# Damath

Damath is a two-player educational board game combining the board game "Dama" (Filipino word for Checkers) and Mathematics. It is used as a teaching tool for both elementary and high school mathematics. Every piece has a corresponding number and each even (white) square on board has a mathematical symbol. The game was invented by Jesus L. Huenda. The game is commonly played in all elementary and secondary schools in the Philippines

## History

It was invented by Jesus L. Huenda, a teacher in Sorsogon, Philippines who had encountered problems in teaching math using traditional teaching methods. Inspired in part by an investigatory project called “Dama de Numero” submitted by a student in 1975, Huenda overhauled the game and introduced it to his class, who enjoyed playing. Damath became popular and in 1980, the first Damath tournament was held in Sorsogon. The next year, Huenda received a gold medallion from the late President Ferdinand Marcos for his contributions in the field of teaching mathematics. The game reached its peak popularity in the 1990s, when it made the rounds of several mathematics education conventions all over the world such as the 10th Conference of the Mathematical Association of Western Australia (MAWA), the UNESCO-ICT4E conference in Thailand, the SEAMEO RECSAM/SEAMEC conference in Malaysia, and the APEC Learning Community Builders (ALCoB) conference in Korea. Damath was first introduced to the United States of America by an international Filipino educator, Reynaldo L. Duran at the National Council of Teachers of Mathematics (NCTM) Conference in New Mexico, USA in 2011.

## The Board and Pieces

Standard Damath Board

Integer Damath Piece Setup

The board is similar to a checkerboard but with a twist. All even (white) tiles on the board have a mathematical symbol which dictates the operation that will be used when a player's piece captures the opponent's piece. It has numbers labeled 0-7 on its sides to determine the coordinates of the piece. Each piece of the player has corresponding values depending on what type of damath is being played. Both board and damath pieces are mostly made of thick cardboard or illustration board.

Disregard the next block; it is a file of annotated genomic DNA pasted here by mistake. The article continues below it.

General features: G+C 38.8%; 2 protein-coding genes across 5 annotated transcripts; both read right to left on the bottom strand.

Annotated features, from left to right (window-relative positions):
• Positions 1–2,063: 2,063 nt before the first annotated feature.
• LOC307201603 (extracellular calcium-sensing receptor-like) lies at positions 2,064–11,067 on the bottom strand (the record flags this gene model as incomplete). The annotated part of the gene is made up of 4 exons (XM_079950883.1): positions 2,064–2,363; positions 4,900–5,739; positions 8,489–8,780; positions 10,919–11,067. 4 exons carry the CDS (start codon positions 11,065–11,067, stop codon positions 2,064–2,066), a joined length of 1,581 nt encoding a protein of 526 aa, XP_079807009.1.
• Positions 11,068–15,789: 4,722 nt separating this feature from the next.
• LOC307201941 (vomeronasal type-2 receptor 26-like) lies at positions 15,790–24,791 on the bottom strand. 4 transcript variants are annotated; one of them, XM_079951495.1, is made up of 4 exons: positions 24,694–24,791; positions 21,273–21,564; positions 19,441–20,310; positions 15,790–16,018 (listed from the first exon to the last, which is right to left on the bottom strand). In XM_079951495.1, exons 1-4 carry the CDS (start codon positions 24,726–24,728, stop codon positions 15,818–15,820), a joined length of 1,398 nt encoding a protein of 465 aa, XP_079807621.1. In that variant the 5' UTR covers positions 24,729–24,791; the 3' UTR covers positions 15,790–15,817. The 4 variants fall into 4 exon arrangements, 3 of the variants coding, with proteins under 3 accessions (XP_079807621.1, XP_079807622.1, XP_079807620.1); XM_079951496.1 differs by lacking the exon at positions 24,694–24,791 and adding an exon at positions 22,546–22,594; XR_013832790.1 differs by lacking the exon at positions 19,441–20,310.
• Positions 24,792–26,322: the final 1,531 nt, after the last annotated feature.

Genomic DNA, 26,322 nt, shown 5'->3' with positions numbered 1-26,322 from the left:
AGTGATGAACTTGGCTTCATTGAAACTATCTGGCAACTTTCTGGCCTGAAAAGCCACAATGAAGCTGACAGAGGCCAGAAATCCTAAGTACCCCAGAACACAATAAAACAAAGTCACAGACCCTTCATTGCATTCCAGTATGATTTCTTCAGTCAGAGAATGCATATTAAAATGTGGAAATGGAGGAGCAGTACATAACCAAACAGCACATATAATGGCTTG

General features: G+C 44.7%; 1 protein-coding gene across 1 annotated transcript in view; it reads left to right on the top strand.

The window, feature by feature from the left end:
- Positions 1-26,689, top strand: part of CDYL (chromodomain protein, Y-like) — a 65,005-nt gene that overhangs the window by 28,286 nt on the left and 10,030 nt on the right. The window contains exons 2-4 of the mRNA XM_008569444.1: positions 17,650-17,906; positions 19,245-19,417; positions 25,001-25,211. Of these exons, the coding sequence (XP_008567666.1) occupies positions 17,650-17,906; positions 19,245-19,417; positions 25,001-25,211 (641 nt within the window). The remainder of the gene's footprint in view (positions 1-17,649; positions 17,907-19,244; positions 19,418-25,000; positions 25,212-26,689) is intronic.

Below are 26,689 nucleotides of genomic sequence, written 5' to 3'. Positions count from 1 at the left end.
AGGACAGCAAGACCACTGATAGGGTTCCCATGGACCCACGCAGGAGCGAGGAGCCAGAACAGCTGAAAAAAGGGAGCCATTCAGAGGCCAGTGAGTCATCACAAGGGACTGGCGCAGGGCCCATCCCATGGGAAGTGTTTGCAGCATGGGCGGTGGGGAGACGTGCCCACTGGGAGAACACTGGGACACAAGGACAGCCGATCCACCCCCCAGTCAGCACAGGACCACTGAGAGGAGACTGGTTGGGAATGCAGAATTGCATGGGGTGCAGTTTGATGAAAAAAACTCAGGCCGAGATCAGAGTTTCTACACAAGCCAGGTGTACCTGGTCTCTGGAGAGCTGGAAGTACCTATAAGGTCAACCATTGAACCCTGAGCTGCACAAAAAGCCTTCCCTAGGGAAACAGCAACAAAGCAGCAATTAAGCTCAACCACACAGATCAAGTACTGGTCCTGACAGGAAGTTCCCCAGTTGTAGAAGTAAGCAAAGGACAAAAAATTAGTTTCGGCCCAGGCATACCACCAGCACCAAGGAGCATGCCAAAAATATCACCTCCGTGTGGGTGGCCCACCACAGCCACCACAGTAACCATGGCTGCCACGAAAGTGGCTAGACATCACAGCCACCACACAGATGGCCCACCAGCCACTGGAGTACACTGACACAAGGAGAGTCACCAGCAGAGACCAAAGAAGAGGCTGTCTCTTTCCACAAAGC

## Gameplay

The rules are similar to checkers but there are some differences:

• It is a 40-minute gameplay.
• Every piece has a corresponding number.
• One minute is allotted to each player to make a move.
• Every move is recorded.
• When capturing the opponent's piece. The score is obtained by calculating the number value of player's piece which captures the opponent's piece and the captured piece. The mathematical operation used depends where the player's piece lands after the capture.
• The game is over when 20-minute gameplay is lapsed, The player resigns, The player has no more pieces, repetitive moves, or the last opponent's piece is cornered.
• Final score is determined by adding all the value of the remaining piece against the scores obtained from capturing opponent's piece.
• The one who has highest score is the winner.

## Variations

Damath has different variations:

• Counting Damath
• Whole Damath
• Fraction Damath
• Integer Damath
• Rational Damath
• Radical Damath
• Polynomial Damath
• Binary Damath
• Trigonometric Damath (introduced by Lucienne Marie B. Andres)

## Sci-Dama

A derivative of Damath which was also invented by Jesus L. Huenda. The name comes from the word Science and Damath. The gameplay is similar to Damath and it uses the same board. However, the pieces and the scoring system are different. The winner is determined by having the lowest score in the game, unlike Damath.

There are variations of Sci-Dama:

• Electro Sci-Dama
• Dama Sci-Notation
• THI Sci-Dama
• Thermo Sci-Dama
• Sci-Dama Water Patrol
• Sci-Dama Power Patrol
• Sci-Damathan
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Tabletop games: Rules and Strategy